In the Telegraph, Ambrose Evans-Pritchard reports that China has begun a concerted campaign of economic threats against the United States, hinting that it may liquidate its $1.33 trillion stash of US treasuries if Washington imposes trade sanctions to force a yuan revaluation:
Two officials at leading Communist Party bodies have given interviews in recent days warning - for the first time - that Beijing may use its $1.33 trillion (£658bn) of foreign reserves as a political weapon to counter pressure from the US Congress.
[. . .]
Described as China's "nuclear option" in the state media, such action could trigger a dollar crash at a time when the US currency is already breaking down through historic support levels.
It would also cause a spike in US bond yields, hammering the US housing market and perhaps tipping the economy into recession. It is estimated that China holds over $900bn in a mix of US bonds.
At RedState, my colleague blackhedd, reveals what these "empty threats" say about China's internal problems:
The big elephant in China's room is inflation, caused by a combination of too many dollars, not enough domestic economy to soak them all up, and the currency quasi-peg that is the cause of the whole political ruckus.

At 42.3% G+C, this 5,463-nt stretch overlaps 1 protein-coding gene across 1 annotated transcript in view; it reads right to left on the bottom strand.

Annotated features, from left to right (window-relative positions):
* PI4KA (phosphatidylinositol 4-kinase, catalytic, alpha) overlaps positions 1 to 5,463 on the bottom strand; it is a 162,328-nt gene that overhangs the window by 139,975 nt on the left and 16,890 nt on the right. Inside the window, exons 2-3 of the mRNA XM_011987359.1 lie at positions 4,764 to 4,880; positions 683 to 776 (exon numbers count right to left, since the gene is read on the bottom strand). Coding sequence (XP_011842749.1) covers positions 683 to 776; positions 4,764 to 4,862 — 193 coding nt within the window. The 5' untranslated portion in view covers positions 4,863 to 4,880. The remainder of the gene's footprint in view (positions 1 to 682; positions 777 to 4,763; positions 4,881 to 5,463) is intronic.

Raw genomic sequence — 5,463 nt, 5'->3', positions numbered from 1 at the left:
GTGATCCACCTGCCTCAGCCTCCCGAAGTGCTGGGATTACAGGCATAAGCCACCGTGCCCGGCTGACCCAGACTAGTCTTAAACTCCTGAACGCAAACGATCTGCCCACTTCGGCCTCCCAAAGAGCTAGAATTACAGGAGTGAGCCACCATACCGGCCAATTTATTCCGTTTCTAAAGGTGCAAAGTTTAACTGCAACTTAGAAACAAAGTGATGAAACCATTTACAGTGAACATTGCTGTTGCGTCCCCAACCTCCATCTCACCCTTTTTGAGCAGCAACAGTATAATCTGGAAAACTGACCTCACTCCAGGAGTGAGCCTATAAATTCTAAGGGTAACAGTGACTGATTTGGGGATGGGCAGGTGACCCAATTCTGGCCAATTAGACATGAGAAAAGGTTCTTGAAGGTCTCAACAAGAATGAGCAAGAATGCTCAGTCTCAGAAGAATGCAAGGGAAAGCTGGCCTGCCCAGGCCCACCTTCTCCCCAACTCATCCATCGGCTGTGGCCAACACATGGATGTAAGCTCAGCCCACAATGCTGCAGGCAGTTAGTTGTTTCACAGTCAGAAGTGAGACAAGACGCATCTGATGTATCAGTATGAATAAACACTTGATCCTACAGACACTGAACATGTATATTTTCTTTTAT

China is caught in a box, and at the worst possible time.
Global markets for nearly every asset class, including commodities, are now in an extremely unsettled state. A secular change is taking place in everyone's attitude toward any kind of risk-taking. This is the very worst time to go to the markets looking for a new home for half a trillion dollars.
The Democratic controlled Senate is considering legislation which calls for trade tariffs against Chinese goods as retaliation for alleged currency manipulation. Treasury Secretary Henry Paulson claims such sanctions "could trigger a global cycle of protectionist legislation."
We should also consider the domestic politics of this China problem. Last night, at a forum hosted by the AFL-CIO trade unions federation, the Democratic presidential wannabees took turn bashing China's currency manipulation.
Hillary warned the United States must deal with China's "currency manipulation."
Obama brands China a "competitor" but not necessarily an enemy and declared, "If they're manipulating their currency... we take them to the mat."
Richardson considers China a "strategic competitor" and said, "We've got to say to China, 'you've got to stop fooling around with currency; you've got to find ways to be more sensitive to your workers'," he said.
Is there any domestic political downside to this China Bashing? I don't see any. But there may be an economic price.